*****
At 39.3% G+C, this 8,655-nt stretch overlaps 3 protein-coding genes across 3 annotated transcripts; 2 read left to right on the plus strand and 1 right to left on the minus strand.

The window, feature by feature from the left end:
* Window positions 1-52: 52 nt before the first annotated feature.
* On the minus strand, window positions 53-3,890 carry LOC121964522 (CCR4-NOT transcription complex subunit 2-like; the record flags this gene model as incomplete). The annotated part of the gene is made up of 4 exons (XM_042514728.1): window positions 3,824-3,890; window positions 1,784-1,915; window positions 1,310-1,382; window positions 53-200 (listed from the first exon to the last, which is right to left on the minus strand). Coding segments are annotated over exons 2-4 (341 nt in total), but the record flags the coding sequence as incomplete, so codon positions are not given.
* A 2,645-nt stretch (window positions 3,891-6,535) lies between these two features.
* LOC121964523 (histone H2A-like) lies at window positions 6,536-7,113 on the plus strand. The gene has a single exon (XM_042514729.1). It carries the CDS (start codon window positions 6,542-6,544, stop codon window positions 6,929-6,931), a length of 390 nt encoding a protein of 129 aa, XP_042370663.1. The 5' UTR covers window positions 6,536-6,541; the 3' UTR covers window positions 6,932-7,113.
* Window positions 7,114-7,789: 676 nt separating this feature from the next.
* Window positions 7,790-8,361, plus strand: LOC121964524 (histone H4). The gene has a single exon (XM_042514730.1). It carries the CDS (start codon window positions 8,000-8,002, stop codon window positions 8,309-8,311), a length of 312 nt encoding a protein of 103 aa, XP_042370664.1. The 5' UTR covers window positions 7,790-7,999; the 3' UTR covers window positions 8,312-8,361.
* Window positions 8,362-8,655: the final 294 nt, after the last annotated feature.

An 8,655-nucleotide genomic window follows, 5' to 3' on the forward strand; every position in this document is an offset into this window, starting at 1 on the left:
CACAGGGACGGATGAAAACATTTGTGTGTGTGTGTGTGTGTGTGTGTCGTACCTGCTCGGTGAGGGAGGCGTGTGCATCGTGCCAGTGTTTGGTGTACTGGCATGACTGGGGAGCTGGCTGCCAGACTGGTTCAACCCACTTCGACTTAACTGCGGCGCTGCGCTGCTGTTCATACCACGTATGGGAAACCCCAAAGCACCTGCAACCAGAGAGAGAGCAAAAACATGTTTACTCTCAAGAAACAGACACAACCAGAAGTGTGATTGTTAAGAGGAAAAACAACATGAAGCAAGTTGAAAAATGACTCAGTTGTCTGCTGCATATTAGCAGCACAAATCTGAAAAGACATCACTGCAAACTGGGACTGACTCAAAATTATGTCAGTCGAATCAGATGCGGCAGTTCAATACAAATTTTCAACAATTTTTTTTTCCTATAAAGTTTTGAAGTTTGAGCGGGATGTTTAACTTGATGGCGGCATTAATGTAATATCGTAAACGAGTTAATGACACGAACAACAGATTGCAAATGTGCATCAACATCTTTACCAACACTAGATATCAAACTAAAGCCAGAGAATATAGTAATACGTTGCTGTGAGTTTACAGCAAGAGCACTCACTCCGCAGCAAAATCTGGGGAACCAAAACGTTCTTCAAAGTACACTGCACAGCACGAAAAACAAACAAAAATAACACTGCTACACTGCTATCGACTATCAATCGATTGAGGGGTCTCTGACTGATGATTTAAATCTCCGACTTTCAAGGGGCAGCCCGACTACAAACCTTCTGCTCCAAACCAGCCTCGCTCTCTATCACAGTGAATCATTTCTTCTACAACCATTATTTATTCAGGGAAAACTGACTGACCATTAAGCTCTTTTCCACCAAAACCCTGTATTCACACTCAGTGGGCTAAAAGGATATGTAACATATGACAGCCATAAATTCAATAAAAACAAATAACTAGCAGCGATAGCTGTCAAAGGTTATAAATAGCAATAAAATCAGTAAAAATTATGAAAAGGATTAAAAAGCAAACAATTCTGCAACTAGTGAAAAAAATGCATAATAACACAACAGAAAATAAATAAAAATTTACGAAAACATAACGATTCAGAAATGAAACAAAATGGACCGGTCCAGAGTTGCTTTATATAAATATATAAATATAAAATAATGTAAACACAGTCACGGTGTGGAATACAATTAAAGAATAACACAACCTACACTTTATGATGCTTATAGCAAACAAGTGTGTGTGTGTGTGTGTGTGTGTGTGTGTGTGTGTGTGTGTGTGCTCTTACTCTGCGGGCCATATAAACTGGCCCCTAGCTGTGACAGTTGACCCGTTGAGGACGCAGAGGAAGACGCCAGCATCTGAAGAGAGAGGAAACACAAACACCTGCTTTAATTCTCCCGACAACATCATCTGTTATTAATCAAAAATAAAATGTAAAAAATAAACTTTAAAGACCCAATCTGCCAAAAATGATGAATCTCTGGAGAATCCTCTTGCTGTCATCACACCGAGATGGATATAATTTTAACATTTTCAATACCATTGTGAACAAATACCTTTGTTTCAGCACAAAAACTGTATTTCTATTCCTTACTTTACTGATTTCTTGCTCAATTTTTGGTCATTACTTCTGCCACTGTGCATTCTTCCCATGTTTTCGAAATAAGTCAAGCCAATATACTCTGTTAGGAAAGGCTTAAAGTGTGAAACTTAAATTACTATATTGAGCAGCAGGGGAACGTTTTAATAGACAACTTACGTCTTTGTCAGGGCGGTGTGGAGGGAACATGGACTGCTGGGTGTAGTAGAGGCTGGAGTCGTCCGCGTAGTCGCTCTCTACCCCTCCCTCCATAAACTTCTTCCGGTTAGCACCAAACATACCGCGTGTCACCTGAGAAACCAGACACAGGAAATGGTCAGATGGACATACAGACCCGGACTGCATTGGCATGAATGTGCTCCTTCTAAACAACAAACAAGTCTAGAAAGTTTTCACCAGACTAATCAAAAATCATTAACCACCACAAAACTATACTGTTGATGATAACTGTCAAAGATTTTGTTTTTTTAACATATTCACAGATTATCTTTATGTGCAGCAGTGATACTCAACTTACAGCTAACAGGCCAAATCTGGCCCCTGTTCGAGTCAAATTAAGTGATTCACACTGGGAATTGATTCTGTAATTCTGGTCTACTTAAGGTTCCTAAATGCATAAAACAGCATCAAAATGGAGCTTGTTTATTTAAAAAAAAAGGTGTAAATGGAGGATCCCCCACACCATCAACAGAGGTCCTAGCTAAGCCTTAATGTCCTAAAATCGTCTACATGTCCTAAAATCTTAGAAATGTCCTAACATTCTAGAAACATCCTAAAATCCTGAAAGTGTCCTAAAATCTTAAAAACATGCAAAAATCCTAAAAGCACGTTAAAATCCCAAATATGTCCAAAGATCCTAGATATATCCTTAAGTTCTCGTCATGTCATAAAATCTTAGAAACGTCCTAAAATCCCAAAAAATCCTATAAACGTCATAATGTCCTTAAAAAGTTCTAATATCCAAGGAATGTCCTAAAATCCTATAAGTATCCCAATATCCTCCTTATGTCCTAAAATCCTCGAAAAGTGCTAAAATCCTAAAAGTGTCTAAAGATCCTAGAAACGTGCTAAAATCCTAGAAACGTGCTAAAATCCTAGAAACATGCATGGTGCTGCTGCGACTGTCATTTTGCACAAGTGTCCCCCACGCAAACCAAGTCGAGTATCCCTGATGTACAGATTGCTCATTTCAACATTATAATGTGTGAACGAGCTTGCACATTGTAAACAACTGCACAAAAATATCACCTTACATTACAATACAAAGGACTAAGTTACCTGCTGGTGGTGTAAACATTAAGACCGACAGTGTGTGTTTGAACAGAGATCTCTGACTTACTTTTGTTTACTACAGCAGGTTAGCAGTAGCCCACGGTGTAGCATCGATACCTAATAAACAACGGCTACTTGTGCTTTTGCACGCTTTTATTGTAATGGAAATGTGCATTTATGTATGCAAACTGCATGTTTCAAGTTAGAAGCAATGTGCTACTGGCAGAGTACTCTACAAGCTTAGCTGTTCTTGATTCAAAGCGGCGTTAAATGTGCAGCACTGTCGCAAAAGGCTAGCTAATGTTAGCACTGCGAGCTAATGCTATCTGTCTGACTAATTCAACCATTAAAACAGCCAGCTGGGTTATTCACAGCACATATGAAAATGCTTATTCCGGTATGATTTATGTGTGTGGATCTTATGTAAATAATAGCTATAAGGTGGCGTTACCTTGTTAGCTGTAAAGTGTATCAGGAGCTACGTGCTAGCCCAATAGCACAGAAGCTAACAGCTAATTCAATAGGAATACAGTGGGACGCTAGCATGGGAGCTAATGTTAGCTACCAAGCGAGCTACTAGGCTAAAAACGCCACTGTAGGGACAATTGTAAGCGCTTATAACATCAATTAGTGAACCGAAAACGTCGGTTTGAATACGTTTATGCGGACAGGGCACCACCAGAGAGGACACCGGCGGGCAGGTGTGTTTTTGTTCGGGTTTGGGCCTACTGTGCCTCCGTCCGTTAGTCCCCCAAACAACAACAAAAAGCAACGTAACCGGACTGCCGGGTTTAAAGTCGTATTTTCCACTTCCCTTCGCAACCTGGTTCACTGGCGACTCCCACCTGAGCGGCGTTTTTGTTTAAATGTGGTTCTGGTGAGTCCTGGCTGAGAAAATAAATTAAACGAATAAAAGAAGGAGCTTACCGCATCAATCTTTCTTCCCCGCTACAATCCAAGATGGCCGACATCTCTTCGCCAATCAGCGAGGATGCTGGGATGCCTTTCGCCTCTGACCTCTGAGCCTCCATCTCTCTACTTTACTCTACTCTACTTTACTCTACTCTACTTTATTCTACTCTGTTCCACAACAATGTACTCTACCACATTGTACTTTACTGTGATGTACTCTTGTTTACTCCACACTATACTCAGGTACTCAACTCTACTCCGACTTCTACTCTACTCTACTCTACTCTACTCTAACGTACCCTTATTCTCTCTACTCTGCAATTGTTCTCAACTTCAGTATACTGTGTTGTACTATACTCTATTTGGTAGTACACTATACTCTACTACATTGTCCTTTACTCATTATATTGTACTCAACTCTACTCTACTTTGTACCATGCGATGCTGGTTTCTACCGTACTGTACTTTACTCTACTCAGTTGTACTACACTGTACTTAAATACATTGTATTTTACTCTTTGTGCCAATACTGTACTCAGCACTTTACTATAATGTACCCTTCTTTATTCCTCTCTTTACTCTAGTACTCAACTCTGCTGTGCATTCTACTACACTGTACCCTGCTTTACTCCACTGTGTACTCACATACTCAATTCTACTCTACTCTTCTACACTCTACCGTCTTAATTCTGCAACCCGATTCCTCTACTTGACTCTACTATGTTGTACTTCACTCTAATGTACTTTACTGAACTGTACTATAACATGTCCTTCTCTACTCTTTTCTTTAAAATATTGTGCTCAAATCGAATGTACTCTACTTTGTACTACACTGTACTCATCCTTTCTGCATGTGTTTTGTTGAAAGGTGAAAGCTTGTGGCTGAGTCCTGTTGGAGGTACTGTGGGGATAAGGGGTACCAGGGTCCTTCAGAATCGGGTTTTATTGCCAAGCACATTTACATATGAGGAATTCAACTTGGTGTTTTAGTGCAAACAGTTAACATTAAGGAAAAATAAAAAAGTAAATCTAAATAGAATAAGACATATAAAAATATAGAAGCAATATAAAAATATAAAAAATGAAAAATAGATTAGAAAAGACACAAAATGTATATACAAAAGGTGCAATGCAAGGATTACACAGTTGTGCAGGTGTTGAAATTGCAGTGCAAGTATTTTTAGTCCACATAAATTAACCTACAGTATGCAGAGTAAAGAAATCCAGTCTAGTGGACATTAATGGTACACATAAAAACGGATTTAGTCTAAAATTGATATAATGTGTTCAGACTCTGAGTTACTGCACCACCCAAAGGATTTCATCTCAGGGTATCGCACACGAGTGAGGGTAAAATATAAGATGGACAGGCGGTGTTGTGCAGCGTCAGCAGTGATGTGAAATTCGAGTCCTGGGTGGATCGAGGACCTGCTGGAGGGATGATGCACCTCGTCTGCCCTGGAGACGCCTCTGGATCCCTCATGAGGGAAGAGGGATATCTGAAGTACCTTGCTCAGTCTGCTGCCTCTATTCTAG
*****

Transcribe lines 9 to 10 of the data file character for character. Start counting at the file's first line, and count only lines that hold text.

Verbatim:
* Window positions 8,362-8,655: the final 294 nt, after the last annotated feature.

An 8,655-nucleotide genomic window follows, 5' to 3' on the forward strand; every position in this document is an offset into this window, starting at 1 on the left: